air in beijing hazardous again

Friday, November 6th, 2009

11 6 09 twitter

The pollution in Beijing right now is bad. Really bad. So bad that you can feel the heaviness, the denseness of the air as you breathe it in. It is stifling.

So how bad it is? Well, the closest thing we’ve got to real-time data, the US Embassy’s BeijingAir Twitter feed, confirms our worst fears; it has been reporting hazardous air for over 24 hours now, with over half of the hourly data points maxed out at an AQI of 500. MEP’s air quality data released this afternoon, on the other hand, shows an API of just 186, “lightly polluted” (“轻度污染”).

I wrote a lot about this discrepancy back in June when Beijing experienced a similar pollution spike. (See these posts: 6/18: air in Beijing is hazardous; 6/19: more info on Beijing’s 6/18 air quality; 6/22: US Embassy outed as source of BeijingAir Twitter feed.) In June, I posited that the hazardous pollution was not reflected in the MEP data because the MEP data is a 24-hour average, while the pollution events then only lasted for a few hours each. In this case, though, BeijingAir has been continuously reporting hazardous air since around 4pm yesterday, so it’s hard to imagine how the MEP data is still so “low.” (Low is in quotation marks because an API of 186 still represents very polluted air.)

I’m afraid I don’t have time to post more right now; I’ll try to get some graphs up this weekend. In the meantime, avoid strenuous exercise and stay inside if you can. With the Embassy-reported AQI maxed out at 500, the air is, in theory, worse than hazardous:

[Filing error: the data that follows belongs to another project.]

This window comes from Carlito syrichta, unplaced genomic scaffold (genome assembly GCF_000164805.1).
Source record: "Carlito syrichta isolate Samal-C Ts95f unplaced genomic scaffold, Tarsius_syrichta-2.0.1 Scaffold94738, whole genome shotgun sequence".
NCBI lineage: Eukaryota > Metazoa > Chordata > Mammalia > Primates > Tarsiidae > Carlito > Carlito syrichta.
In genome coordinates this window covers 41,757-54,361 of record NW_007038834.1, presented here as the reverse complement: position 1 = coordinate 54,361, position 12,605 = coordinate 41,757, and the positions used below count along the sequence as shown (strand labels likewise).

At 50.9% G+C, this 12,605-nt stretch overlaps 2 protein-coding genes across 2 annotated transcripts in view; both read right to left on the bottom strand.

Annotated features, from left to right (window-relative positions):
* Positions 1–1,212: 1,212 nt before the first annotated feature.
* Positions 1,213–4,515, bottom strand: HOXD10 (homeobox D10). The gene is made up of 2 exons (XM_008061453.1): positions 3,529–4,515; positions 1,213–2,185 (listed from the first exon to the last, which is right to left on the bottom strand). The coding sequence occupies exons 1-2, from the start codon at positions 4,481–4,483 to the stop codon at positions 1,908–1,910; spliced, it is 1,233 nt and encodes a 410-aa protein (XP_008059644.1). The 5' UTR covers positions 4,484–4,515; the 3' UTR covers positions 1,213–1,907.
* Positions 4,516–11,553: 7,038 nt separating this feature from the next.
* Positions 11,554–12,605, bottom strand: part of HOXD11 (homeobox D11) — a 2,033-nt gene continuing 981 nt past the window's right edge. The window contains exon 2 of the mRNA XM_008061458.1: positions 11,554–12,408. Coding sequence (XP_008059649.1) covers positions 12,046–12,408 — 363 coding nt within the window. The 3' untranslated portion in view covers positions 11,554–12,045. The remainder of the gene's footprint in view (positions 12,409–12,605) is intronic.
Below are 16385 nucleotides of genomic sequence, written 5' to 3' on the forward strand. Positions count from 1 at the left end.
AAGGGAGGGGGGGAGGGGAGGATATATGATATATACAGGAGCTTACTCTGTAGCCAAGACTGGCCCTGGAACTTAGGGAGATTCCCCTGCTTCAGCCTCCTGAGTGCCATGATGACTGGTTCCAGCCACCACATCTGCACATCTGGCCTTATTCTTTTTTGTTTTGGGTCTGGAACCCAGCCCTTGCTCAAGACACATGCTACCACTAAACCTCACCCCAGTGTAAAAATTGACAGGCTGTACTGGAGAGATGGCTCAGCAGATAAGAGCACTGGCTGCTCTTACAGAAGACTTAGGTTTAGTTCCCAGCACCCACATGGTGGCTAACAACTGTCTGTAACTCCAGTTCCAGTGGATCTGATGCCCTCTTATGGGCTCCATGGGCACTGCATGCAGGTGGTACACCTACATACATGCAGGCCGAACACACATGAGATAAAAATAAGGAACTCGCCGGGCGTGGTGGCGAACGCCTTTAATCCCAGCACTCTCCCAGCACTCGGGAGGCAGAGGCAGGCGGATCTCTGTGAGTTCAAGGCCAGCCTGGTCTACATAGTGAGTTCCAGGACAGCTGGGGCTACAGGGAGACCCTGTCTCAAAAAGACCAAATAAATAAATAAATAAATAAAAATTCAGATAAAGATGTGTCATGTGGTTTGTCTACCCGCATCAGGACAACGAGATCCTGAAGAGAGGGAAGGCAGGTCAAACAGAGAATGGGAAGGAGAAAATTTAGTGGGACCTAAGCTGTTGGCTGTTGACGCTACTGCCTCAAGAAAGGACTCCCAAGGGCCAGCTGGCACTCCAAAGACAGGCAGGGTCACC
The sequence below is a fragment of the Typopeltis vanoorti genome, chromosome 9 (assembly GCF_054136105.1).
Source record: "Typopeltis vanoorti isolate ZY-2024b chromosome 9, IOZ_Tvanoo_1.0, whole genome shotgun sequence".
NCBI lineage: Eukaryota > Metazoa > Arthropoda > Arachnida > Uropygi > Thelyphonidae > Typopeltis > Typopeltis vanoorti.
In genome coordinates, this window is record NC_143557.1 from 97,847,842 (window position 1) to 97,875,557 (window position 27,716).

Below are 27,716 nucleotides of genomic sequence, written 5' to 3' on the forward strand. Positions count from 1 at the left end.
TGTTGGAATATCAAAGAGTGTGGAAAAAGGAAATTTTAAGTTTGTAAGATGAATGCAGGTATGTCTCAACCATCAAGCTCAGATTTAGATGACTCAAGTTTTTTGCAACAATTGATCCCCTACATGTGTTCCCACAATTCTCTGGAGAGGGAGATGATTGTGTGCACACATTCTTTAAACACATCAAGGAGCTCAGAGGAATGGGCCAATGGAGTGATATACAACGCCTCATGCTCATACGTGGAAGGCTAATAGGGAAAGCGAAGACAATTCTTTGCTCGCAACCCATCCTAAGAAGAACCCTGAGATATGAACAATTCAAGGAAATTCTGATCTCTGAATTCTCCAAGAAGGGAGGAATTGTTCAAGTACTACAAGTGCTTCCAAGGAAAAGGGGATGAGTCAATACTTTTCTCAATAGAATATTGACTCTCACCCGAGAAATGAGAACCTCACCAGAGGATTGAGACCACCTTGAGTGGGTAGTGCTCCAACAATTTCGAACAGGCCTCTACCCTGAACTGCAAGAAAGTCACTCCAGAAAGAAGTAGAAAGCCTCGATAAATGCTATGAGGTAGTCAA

11 6 09 aqi

beijing’s vehicle population

Sunday, November 1st, 2009

I just stumbled across this 10/19/09 China Daily article on Beijing’s future vehicle population:

As many as 5.5 million cars will be on Beijing’s roads by 2015, although the growth rate will stabilize in the next five years, a senior local transport official said.

Beijing’s car community will hit 4 million by the beginning of next year and will then grow by an average of 300,000 cars a year, compared to the present rate of 400,000, to reach 5.5 million in 2015, Liu Xiaoming, director of the Beijing municipal committee of communications, said.

Liu said the municipal government would not restrict the number of cars on the road at the moment, but would not rule out doing so in the future.

“But efforts would be made to reduce public needs for cars and restrict their use and parking through overall traffic planning and related policies,” he said.

By next year, Beijing’s car community will have grown by 1 million in only two-and-a-half years. It took cities like Tokyo 12 years to reach that rate of growth.

Putting this projection together with historical data from the China National Bureau of Statistics yields this graph:

motor vehicles in beijing

Given the extreme traffic we are already experiencing, it is hard to imagine how this city is going to cope with 1.5 million more vehicles over the next five years.

By the way, in the China Daily article, I am certain they meant to say “vehicles” instead of “cars” in all cases. Vehicles includes trucks and buses.

Sources and additional references:
China Statistical Yearbook, 1998-2008
China Daily, 2/17/09:  China has more cars on roads
Beijing Traffic Management Bureau: Beijing’s Vehicle Population Reached 3,765,000
China Daily, 9/18/09: Extra 2,000 cars on road everyday
China Daily, 10/19/09: Automobile numbers could be capped

Beijing’s Vehicle Population Reached 3,765,000